Visit France’s Carnac Stones
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Carnac is a small town in Brittanny of northwestern France with just a population of over 4,500. It’s popular among tourists visiting France and local travelers because of its numerous sheltered and sandy beaches. But what put Carnac on the map is its huge collection of megalithic sites all over the town. The large standing stone or menhir sites, more commonly known as the Carnac Stones are set in an alignment that fascinates historians and archeologists from the world over.
The beautiful beaches, Carnac Stones, and even more prehistoric and historic sites in town made Carnac a must-visit for travelers and tourists who are history-enthusiasts or just want to see a unique historic structure.
About Carnac Stones
The Carnac Stones are what truly put the town of Carnac on the map and got a lot of scientists and historians to visit the town. It’s also the main tourist attraction of the small town. The Carnac Stones are more 3,000 prehistoric standing stones arranged in lines and circles encompassing the town of Carnac. This makes it the largest collection of menhirs in the world. Along with numerous burial tombs and burial mounds in town, Carnac has the largest collection of megalithic sites in the world.
The Carnac Stones are believed to predate Stone Hedge in Britain and is believed to be erected by the pre-Celtic people of Brittany. Although the exact purpose of erecting these standing stones are still a mystery.
There are four separate locations of standing stone alignments made of weathered granite in Carnac but they are known collectively as Carnac Stones. These are:
The Ménec Alignments have the most standing stones in Carnac, numbering up to 1,050 standing stones aligned in 11 queues. Located on the west side of town, it serves as a starting point for seeing the rest of the megalithic sites. The stones are evenly spaced out from each other and stretched out by 100 meters. Both the starting point and end are made up of larger stones while the middle stones are relatively smaller and there is evidence of stone circles erected at either end.
Located at the north of Carnac, the Kermario Alignments are 1,029 standing stones aligned in 10 queues and stretched out largest out of all the Carnac alignments at 1,300 meters. The stones are revealed to be shorted going towards the alignments’ east end with evidence of a stone circle.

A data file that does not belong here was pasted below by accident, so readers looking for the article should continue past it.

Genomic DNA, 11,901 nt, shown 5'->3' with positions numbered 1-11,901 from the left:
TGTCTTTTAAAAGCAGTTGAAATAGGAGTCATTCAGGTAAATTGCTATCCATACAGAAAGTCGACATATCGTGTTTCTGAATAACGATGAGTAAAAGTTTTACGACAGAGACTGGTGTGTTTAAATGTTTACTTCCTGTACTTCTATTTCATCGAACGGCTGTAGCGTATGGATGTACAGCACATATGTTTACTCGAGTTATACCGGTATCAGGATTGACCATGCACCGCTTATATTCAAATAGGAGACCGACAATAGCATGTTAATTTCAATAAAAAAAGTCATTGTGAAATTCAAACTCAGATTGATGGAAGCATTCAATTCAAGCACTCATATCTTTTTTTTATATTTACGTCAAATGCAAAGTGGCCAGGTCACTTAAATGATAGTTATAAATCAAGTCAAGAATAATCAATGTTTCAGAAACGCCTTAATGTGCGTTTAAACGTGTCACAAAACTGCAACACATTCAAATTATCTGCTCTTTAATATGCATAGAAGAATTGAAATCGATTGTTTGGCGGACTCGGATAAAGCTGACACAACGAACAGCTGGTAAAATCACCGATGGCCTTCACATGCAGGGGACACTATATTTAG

Located east of both the Ménec Alignments and Kermario Alignments, Kerlescan Alignments are a smaller group of standing stones with 555 stones queued in 13 rows. The menhirs 800 meters and range in height with the tallest stones located at the extreme west. There are also visible stone circles at that end with 39 stones. The other end also has evidence of a stone circle.
The last one is probably unnoticeable by visitors. Petit-Ménec is a much smaller group of stones located furthest east of the Kerlescan Alignments. The stones are within the commune called La Trinite-sur-Mer and are now set in wood which covered in moss and ivy.
History of the Carnac Stones
Date of Erection
The lack of materials found beneath the stones that can be used for radiocarbon dating makes accurately determining the time of the erection of the stones impossible. But it’s estimated that the stones are erected during the Neolithic period and lasted from 4,500 BC to its completion at 2,000 BC. This makes it relatively older than the Stone Henge in Britain.
Purpose of the Carnac Stones
The megaliths are so old that the purpose of their erection and alignment are unknown because of the lack of archaeological evidence. It’s known that the pre-Celtic people of Brittany erected the stone alignments.
There various theories on the purpose of the stone alignments. One says that they map out stars for astronomy and serve as calendars for the ancient people of Britanny. Ancient farmers are said to use them as a guide for the seasons for when it’s time to plant and harvest their crops. Ancient priests are also said to use the stone alignments as a guide to foretell phenomena like an eclipse.
Other theories say that the Carnac Stones are elaborate earthquake detectors or monuments that honor the ancient people’s ancestors. Still, to this day, the purpose of their erection remains unknown.
There is also a local myth on why the Carnac Stones are there and why they’re aligned so peculiarly. The myth goes that a Roman legion was on a march when the wizard of Merlin turned them all to stone. There’s a similar Christian myth where Pope Cornelius froze Pagan soldiers on the march into stone.
How to Get There
There are multiple airports you can fly to the outside of Carnac as the town itself doesn’t have it’s own. The nearest one is South Brittany Airport that’s just 33.5 km. You can either fly there internationally or land in Paris before heading to the airport. You can also land on the other airports, most commonly Rennes-Saint-Jacques Airport (114 km away) and Nantes Atlantique Airport (120.6 km away). From these airports, you can rent a car or ride a bus to Carnac.
Using the train, you can either start in Paris or Vannes, Britanny to travel to Carnac. If you’re starting in Vannes Train Station, it’ll take 2.5 hours to reach the train station outside Carnac. If you’re starting in Paris, it’ll take 4.5 hours. You’ll also have to ride a bus to reach the town center of Carnac when you arrive at Carnac’s train station.
Going by bus makes up for lengthier travel time. From Paris, it takes over 9 hours of travel to reach Carnac. Taking a bus from Vannes is significantly shorter in comparison which only takes about 2 hours in a Line 01 bus heading to Carnac.
You can rent a bicycle for a cheaper and more adventurous way to get around Carnac. There are multiple bike rentals in town.
Carnac Travel and Tour Packages